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Adherence to behavior therapy in the borderline personality disorder

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dc.contributor.advisor Prof. E. Wolff en_US
dc.contributor.author Prisman, Desiree
dc.date.accessioned 2012-08-08T06:33:27Z
dc.date.available 2012-08-08T06:33:27Z
dc.date.issued 2012-08-08
dc.date.submitted 1996
dc.identifier.uri http://hdl.handle.net/10210/5417
dc.description D.Litt. et Phil. en_US
dc.description.abstract The aim of this study was to evaluate a feasible rating scale to measure the adherence of therapists carrying out Dialectical Behavior Therapy (DBT) with Borderline Personality Disorder (BPD) clients. Adherence referred to therapists carrying out DBT and how frequently and thoroughly they executed the specific targets and strategies of the therapy, which included taking the context into account. DBT is very specific in its treatment targets and in their hierarchical order of importance. The 97 item adherence scale was rated on a 7 point (0-6) scale. Some 86 items, that corresponded with the therapist ethological scale, were selected and then compared to the therapist and client ethological scales from an earlier study. These ethogram scales were process coding instruments which rated minute-by-minute, the frequency of specific categories of client and therapist verbal behaviors. The adherence scale was further compared to client self-report diary card measures. The diary card measures were also compared to the therapist and client ethological scales. Randomly selected client-therapist dyads (N = 10) were used, meeting criteria for BPD. All clients were women and between the ages of 18-45. The clients were seen by a total of 7 DBT trained therapists. Random sessions (N = 6) were selected from the first 16 sessions for each clienttherapist dyad. Some 60 sessions were chosen. 57 tapes were coded as 3 were too inaudible to code. Results indicated that the adherence rating of the respective therapist increased as the negative behaviors of the client increased (p < 0.05). Conversely, the greater the client's positive behavior on the ethological scale, the lower the DBT adherence rating of the therapist (p < 0.05). The problem solving category on both the adherence and therapist ethological scale covaried significantly (p < 0.02). Other therapist strategies (i.e., reciprocal, irreverence, primary targets 1-4, contingencies and validation) between the two scales were not significantly correlated. A test of the validity of the adherence scale to measure DBT fidelity draws its strongest support from two findings: 1) that when a client portrayed positive behaviors the therapist needed not to follow the primary targets so closely, resulting in a decrease in the adherence rating; and 2) the greater the negative behaviors of the client, the more stringently the therapist focused upon the primary targets and a wider array of strategies, which led to an overall increase in the adherence rating. The results of this study confirmed that a rating scale of therapist adherence is possible even with a flexible therapy such as DBT. Further, that minute-by-minute ethological ratings may serve to validate a more holistic adherence scale as tested here. Finally, recommendations are discussed for the further improvement and enhancement of the DBT adherence scale when used as a tool for rating DBT's treatment fidelity. en_US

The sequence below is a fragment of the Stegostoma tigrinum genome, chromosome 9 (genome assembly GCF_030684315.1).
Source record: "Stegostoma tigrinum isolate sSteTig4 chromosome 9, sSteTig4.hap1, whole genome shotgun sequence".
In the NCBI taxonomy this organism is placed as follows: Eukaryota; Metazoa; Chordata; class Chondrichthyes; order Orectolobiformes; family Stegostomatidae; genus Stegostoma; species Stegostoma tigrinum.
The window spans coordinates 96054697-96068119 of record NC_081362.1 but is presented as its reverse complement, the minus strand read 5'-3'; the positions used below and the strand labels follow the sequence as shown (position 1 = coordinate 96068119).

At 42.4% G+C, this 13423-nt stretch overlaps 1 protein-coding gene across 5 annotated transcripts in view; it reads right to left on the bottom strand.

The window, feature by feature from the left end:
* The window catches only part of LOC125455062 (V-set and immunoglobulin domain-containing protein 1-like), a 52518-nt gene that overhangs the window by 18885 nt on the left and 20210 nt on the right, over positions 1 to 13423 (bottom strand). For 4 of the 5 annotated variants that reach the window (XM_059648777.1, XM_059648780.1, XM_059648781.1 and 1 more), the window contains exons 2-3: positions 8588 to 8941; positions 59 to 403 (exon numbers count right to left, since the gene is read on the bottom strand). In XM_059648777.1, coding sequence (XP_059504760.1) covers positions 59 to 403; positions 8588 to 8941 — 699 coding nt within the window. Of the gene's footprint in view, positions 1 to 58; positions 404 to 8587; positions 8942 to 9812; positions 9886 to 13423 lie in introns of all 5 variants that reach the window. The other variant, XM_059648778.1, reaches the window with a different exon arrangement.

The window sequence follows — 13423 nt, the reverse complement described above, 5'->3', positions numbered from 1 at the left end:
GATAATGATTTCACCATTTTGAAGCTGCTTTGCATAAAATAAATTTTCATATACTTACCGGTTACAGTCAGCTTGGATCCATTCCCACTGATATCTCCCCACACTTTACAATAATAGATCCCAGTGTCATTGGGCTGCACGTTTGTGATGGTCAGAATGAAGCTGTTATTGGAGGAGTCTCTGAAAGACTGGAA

dc.language.iso en en_US
dc.subject Borderline personality disorder treatment en_US
dc.subject Behavior therapy en_US
dc.title Adherence to behavior therapy in the borderline personality disorder en_US
dc.type Thesis en_US


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